WDAM Investigates: Chief concerns in Lumberton

WDAM Investigates: Chief concerns in Lumberton

LUMBERTON, Miss. (WDAM) - His name is Adam Jones and he’s now the top cop in Lumberton. He was unexpectedly sworn in Tuesday night in a 4-1 vote by the Board of Alderman. It’s a swearing in delayed once already with a lot of people questioning why.

"The delay was a personnel issue that we’ve been discussing,” said Lumberton Mayor Quincy Rogers.

Rogers and other city leaders would only say personnel matters kept Jones from being sworn in. WDAM Investigates uncovered what could be part of those personnel matters. It’s a complaint filed against Jones accusing him of being an accessory to domestic assault back in December, when he was just an officer.

WDAM questioned Mayor Rogers about the complaint, asking if any of those personnel issues had anything to do with Chief Jones being accused of accessory to domestic assault. Jones said it did not and he wasn’t familiar with the complaint. WDAM then showed the mayor a copy, which even names him as having knowledge.

“OK, this is a complaint that was filed by a young woman out of Hattiesburg,” Rogers said.

The complaint alleges Jones was called during a domestic assault in December, happening while he was on duty as a Lumberton police officer. Instead of sending dispatch, the complaint alleges Jones sent someone referred to as a “line brother” or “correction officer.”

While the alleged assault didn’t happen within Lumberton’s jurisdiction, the complaint accuses Jones of being involved when he “heard a crime was going on, stated he was calling dispatch and did not call.” The complaint was filed in early March 2019, a few weeks before Jones was named interim chief.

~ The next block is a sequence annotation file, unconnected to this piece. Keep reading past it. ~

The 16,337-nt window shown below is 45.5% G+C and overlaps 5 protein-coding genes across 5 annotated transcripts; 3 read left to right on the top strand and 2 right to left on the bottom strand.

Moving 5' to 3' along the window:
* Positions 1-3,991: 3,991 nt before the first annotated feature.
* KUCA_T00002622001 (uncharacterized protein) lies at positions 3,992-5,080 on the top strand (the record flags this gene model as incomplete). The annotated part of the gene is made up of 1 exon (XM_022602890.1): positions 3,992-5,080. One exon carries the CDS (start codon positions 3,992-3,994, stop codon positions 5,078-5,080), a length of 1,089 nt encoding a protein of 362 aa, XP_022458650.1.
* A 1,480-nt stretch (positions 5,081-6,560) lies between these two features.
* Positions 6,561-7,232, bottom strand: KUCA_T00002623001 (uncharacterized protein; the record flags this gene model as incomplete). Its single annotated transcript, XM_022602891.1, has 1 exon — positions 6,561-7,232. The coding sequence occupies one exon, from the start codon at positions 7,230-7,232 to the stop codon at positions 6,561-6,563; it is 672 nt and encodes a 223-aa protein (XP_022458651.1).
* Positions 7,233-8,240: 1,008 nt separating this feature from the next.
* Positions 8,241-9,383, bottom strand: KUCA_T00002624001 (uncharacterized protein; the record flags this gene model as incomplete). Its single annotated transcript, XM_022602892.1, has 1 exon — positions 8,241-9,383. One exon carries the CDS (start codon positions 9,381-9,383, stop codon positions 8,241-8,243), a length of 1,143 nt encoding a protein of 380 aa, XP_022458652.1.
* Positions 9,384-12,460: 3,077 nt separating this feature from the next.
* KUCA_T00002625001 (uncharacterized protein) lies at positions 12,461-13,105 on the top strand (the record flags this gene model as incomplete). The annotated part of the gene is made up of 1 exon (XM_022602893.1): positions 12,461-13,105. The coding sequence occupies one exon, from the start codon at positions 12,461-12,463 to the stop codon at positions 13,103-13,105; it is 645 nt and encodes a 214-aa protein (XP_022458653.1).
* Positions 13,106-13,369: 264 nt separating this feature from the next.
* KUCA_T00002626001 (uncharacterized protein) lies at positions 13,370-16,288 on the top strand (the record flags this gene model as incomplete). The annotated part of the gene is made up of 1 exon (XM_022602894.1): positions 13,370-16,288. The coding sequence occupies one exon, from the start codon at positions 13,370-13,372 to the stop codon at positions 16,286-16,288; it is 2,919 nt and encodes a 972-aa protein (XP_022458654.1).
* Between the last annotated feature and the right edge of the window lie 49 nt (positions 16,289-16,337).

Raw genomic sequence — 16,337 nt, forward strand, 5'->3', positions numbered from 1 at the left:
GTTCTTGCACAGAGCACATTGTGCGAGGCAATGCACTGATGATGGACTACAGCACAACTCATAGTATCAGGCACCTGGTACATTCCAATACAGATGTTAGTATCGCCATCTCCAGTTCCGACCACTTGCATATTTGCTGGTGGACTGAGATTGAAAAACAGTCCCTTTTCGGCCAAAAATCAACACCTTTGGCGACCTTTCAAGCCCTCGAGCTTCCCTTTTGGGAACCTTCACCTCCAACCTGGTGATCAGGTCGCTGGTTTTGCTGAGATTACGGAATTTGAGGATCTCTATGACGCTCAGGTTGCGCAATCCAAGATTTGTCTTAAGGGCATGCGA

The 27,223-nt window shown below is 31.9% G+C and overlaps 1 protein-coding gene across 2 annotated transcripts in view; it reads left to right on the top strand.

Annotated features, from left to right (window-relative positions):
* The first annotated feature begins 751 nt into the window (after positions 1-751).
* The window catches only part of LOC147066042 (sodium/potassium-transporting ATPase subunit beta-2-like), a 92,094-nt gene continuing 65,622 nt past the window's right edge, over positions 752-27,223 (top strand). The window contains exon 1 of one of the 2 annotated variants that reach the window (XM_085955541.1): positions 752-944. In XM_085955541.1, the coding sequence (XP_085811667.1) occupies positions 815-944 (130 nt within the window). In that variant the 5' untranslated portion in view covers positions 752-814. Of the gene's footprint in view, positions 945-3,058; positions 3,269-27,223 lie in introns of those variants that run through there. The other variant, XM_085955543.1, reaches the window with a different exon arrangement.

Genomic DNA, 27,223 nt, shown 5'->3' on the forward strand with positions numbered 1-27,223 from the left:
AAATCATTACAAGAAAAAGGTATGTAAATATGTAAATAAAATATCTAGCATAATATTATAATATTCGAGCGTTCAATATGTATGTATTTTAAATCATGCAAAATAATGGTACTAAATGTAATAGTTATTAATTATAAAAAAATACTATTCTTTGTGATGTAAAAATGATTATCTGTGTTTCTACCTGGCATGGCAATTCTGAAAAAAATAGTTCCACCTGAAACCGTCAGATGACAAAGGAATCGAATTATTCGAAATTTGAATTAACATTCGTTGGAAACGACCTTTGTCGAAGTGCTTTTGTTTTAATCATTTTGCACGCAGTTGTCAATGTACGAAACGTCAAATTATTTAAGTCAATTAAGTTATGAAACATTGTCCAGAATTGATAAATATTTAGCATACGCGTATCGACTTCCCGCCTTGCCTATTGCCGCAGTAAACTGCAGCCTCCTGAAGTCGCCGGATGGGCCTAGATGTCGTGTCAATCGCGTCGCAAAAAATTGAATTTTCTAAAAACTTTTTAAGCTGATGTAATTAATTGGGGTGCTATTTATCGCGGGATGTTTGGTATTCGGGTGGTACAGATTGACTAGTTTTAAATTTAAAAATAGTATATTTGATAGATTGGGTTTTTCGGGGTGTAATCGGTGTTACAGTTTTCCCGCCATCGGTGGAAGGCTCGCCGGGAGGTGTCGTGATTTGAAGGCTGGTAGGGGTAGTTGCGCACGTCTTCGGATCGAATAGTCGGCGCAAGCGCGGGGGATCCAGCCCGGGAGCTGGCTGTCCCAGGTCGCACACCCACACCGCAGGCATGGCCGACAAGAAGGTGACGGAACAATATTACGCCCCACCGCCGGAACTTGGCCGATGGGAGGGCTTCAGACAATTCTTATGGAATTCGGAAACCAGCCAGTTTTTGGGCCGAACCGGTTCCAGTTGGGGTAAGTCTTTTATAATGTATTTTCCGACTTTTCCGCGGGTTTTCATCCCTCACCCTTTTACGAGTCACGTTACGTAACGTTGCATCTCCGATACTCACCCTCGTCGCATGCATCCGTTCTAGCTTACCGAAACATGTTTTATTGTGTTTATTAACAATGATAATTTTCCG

The following month, in April, the alleged victim even met with Mayor Rogers and two board members about the allegations. Rogers confirmed the meeting and said he brought the complaint to the board’s attention.

“As mayor all I can do is bring it to the board, bring it to the board’s attention and let them look at it, and whatever they decide to do that’s what we do," Rogers said.

After the swearing in Tuesday night, board member Johnny Buckley, who voted in favor of swearing Jones in, didn’t want to answer our questions. He did acknowledge he was aware of the complaint but didn’t want to talk about it, before pushing our microphone away and getting into his truck outside City Hall.

The only board member to vote against swearing in the chief was Susan Crittenden, who we spoke with by phone. She said her decision was based on what she calls “unacceptable behavior” by Jones while on duty.

We waited hours for Jones at the police department Wednesday, his first official day as chief. He never made himself available for an interview.

When asked whether he thought the complaint would affect Jones’ position, Mayor Rogers said he wasn’t sure.

“I hope not. I seriously hope not, but I wouldn’t rule that out,” Rogers said.

A revolving door of police chiefs in Lumberton has become common, much of it with little transparency from city leaders.

Jones became interim chief back in late March, when former interim chief Larry Allen resigned. There was no reason given for his departure.

Allen served as interim for about seven months. Before him, it was Carlus Page who, back in August, was demoted by the board to officer, with no explanation.

Page served as chief for about four months. He became chief after Shane Flynt resigned in February 2018 amid a controversial video, aired by WDAM, of him appearing to smoke marijuana.

Flynt led the department for about five months, replacing Elsie Cowart, who the board voted to fire in September 2017, reportedly because of her failing to properly handle a drive-by shooting case which happened at the home of board member Audrey Davis. Cowart had been chief since 2012.

Tuesday night’s swearing in happened after the board was peppered with questions from citizens wanting to know what was happening. The Mayor said it was a rushed decision, happening at a time when personnel matters are still being sorted out.

“It’s not something that I like. It’s not something that I would like to look at as a mayor, no,” Rogers said.

These are just allegations and with Adam Jones now wearing the badge, the mayor and board members say they do hope he does a good job as chief despite this now hanging over the department.

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